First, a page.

Any Driven Sunday: NVIDIA Kicks Off CES by Unveiling Tegra X1, NVIDIA DRIVE Auto Computers

by Brian Caulfield

Never come to Las Vegas with your pockets empty.

That’s why we brought along Tegra X1, a mobile super chip that packs a full teraflop of computing power into a slice of silicon no bigger than a thumbnail. How’s that for a game with high table stakes?

In the first big news of this year’s International Consumer Electronics Show, NVIDIA CEO Jen-Hsun Huang unveiled the new 256-core chip, which uses the same Maxwell architecture deployed in the world’s top gaming graphics cards. Slated to arrive in products during the first half of the year, Tegra X1 provides more power than a supercomputer the size of a suburban family home from 15 years ago.

Next up, he showed what Tegra X1 can do by revealing NVIDIA DRIVE computers for the car.

“Your future cars will be the most advanced computers in the world,” Jen-Hsun told a crowd of more than 350 reporters, analysts and partners packed into a ballroom at The Strip’s Four Season’s Hotel. “There will be more computing horsepower inside a car than anything you own today.”

Ready to roll: next-generation cars will need gobs of computing power, power Tegra X1 is built to provide.

NVIDIA DRIVE PX is a radical step toward the era of auto-piloted cars. Powered by dual Tegra X1 processors, DRIVE PX, with inputs for 12 high-resolution camera, promises to make driving safer and more enjoyable by introducing Surround-Vision and Auto-Valet capabilities.

NVIDIA DRIVE CX is a cockpit computer that can drive next-gen infotainment systems by lighting up to nearly 17 million pixels, better than 10-times the number in current state-of-the-art cars.

Jen-Hsun offered a stunning demonstration of DRIVE PX by using his smartphone to set a virtual car loose in a photorealistic digital garage.

The car wove its way through the garage, using computer vision to find an open space. Jen-Hsun could then call it back with the touch of a button.

“When you’re done with diner you say can come back to me… and it becomes ann auto-valet,” Jen-Hsun says. “That car meanders back out and gets back to the driver.“

Jen-Hsun also showed how the NVIDIA DRIVE CX cockpit computer can run stunning next-generation digital instrument clusters and infotainment systems inside the car.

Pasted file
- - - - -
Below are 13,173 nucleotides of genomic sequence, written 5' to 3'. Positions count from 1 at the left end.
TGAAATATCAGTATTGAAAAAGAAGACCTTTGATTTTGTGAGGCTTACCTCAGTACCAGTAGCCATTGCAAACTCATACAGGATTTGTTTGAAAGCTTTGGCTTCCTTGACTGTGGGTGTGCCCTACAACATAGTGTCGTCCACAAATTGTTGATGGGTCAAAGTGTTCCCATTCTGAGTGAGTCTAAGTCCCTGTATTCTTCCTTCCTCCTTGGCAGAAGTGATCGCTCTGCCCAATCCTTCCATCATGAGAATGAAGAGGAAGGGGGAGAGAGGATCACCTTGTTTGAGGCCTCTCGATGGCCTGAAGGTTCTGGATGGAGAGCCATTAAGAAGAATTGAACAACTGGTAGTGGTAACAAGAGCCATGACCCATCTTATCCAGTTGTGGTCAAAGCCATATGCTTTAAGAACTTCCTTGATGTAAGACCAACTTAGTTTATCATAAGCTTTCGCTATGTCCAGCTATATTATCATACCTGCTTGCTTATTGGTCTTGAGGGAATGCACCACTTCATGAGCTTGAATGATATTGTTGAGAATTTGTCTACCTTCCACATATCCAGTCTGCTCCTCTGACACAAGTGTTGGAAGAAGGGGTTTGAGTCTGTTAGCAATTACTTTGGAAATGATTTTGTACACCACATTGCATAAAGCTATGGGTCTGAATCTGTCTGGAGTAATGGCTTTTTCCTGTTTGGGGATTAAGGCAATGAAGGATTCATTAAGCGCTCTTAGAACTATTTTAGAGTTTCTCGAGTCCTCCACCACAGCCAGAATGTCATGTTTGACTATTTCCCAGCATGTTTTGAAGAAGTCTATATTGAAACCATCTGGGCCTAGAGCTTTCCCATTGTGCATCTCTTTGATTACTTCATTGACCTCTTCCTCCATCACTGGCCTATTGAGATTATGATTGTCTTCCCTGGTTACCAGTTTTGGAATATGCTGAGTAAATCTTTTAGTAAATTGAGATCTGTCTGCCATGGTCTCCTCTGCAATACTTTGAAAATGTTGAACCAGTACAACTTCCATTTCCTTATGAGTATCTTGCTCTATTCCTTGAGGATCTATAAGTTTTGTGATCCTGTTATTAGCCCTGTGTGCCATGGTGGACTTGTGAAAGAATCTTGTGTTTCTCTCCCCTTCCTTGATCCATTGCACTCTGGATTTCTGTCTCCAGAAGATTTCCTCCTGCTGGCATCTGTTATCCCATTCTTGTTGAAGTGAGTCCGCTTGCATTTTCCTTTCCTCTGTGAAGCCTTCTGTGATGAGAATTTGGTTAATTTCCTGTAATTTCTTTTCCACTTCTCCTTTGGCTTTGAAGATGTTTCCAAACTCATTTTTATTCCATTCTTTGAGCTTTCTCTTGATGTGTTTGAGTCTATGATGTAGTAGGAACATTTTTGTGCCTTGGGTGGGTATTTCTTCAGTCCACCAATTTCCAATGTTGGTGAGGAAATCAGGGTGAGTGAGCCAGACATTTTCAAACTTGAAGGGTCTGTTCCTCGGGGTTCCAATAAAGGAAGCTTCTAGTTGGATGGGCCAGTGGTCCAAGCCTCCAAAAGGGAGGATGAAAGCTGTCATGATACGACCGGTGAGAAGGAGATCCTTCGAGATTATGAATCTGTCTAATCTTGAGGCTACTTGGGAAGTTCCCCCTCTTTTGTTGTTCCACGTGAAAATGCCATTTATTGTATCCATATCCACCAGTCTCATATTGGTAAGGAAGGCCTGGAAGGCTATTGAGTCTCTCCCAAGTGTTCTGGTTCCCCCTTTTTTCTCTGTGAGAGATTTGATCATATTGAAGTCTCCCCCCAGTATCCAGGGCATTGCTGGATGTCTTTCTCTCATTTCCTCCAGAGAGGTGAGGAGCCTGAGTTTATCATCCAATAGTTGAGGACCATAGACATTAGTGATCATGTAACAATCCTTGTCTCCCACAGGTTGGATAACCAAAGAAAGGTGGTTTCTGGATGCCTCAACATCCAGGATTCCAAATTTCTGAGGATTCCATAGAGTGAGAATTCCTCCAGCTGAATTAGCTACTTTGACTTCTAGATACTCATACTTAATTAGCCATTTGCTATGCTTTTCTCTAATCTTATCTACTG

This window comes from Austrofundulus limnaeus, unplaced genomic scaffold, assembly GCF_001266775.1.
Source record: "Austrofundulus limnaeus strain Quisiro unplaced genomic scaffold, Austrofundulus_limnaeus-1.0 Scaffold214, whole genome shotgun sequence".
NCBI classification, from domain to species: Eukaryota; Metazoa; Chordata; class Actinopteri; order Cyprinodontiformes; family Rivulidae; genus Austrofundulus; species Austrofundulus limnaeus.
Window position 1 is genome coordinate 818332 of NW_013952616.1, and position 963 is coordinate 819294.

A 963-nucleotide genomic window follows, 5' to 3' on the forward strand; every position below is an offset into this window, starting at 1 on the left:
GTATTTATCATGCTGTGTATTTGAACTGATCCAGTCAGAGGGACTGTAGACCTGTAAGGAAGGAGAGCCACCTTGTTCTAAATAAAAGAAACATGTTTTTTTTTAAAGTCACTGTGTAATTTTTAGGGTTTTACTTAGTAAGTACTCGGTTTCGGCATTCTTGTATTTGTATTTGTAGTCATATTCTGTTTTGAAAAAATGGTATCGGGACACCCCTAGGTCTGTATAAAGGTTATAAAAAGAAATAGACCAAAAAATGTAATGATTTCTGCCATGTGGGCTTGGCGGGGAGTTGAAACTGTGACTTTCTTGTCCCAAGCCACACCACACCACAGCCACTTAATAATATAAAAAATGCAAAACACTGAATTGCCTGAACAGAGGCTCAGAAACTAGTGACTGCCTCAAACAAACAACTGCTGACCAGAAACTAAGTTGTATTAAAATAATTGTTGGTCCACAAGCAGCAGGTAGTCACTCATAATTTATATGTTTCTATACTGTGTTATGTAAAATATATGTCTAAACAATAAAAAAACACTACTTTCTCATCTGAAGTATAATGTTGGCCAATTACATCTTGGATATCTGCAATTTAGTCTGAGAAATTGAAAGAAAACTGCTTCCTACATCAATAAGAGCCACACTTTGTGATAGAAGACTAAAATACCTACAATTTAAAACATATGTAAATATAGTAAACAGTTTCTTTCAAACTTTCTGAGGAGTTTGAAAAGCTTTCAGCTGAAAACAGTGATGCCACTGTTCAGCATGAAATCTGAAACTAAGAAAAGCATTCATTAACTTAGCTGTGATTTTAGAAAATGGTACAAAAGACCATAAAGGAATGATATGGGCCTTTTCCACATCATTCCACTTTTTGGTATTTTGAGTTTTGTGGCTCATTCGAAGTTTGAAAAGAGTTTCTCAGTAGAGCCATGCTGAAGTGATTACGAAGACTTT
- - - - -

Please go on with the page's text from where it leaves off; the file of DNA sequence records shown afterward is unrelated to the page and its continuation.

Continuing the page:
Using NVIDIA DRIVE Studio software, designers can create digital cockpits that integrate features such as navigation and infotainment with next-generation driver aids such as Surround Vision, which gives drivers a top-down 360-degree view of the car in real time. Jen-Hsun showed how DRIVE Studio lets designers sculpt razor-sharp 3D digital cockpits that mimic the look and feel of real materials, from aluminum to carbon fiber and even bamboo.

Available with either Tegra X1 or Tegra K1 processors, and complete road-tested software, the DRIVE CX can power up to 16.8 million pixels on multiple displays – more than 10 times that of current model cars.

Catching fire: Jen-Hsun showed Tegra X1 running one Epic’s landmark “Elemental” demo.

An Unreal Demo
Even without wheels, Tegra X1 packs plenty of horsepower. One highlight from the event: Jen-Hsun showed Epic Games’ Elemental demo running on a Tegra X1 mobile processor.

It’s just the latest example of how we’re erasing the lines between mobile and desktop GPUs.

The 256-core processor provides twice the performance and twice the power efficiency of its Kepler-based predecessor, Tegra K1, which debuted at last year’s CES.

A Supercomputer You Can Slide Into Your Pocket
The result is supercomputer-class performance. Tegra X1 packs more power than the fastest supercomputer of 15 years ago, ASCI Red.

Run for 10 years by the U.S. Department of Energy’s Sandia National Laboratory, ASCI Red was the first teraflops supercomputer system.

ASCI Red occupied 1,600 square feet and gulped 500,000 watts of power. By contrast Tegra X1 sips less than 15 watts of power.

Not a bad way to roll.

For more on what we’re up to at CES, visit